The brigade rode on past Megamall and finally onto EDSA; a cyclists’ nightmare. I have a love-hate relationship with EDSA. I love it because by far, taking EDSA gets me to my destination faster. I hate it because I have to play a game of patintero* with the buses and the taxis. But the ride with the Firefly Brigade freed every rider of the nightmare of zig-zagging through vehicles on the road as the brigade rode on the inner lanes of EDSA. We road on the inner lanes of EDSA, over flyovers and underpasses. Little by little, cyclists started falling back and soon, you couldn’t tell the difference between a marshal and a participant.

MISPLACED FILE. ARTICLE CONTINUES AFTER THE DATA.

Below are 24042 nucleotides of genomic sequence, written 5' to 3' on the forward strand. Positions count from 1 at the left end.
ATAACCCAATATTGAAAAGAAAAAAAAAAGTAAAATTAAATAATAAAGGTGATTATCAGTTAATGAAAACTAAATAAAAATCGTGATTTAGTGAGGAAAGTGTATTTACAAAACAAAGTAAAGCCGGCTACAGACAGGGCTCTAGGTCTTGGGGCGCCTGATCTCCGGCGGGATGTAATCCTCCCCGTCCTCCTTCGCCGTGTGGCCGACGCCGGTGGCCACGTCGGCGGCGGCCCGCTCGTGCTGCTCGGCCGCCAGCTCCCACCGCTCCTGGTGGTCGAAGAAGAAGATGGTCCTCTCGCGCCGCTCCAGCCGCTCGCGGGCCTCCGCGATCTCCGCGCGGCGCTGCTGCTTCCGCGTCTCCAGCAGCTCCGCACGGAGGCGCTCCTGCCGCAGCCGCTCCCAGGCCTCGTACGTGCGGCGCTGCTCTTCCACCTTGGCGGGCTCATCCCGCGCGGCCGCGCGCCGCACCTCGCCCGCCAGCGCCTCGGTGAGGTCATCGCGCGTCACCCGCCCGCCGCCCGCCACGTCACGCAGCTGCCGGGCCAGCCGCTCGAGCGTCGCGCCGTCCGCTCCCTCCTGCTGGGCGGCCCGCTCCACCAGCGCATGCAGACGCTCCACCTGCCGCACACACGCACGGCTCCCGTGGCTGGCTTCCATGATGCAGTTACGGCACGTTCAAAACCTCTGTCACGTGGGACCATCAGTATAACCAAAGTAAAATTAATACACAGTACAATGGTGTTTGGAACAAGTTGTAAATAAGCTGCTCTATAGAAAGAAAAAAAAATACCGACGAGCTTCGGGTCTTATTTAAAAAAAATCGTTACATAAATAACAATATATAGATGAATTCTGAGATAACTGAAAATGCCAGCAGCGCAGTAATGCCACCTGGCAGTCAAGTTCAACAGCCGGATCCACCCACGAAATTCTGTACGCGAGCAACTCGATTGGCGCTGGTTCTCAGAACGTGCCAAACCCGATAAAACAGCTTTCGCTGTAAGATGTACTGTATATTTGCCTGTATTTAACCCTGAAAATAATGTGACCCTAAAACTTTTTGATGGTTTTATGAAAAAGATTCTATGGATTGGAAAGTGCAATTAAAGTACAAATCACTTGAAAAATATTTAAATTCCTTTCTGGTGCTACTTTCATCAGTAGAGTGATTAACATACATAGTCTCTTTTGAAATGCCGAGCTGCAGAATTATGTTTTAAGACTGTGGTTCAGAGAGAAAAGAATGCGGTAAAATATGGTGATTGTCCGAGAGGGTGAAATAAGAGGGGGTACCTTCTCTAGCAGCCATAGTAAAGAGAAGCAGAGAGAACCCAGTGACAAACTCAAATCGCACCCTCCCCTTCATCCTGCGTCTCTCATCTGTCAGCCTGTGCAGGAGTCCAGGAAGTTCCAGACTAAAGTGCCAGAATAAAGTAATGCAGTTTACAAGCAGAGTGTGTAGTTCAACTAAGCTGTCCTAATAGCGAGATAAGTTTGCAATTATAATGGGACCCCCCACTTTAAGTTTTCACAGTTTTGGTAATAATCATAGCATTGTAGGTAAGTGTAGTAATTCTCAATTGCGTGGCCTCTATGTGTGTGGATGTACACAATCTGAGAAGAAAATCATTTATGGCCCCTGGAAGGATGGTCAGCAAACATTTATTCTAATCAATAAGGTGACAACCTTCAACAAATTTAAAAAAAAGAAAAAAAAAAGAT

IMG_7583Nearing the turn into Quezon Ave., I bumped into Tina (former president of the Firefly Brigade) and Mel who were waiting for a friend who was a first-time rider. I didn’t realize how broken up the brigade was until I stopped and waited with them. I saw cyclists ride alongside buses with cars blowing their horns in arrogance. Marshals were nowhere to be seen and so Tina, Mel and I ended up helping out by stopping vehicles on the road to let the cyclists ride all the way through to Quezon Ave.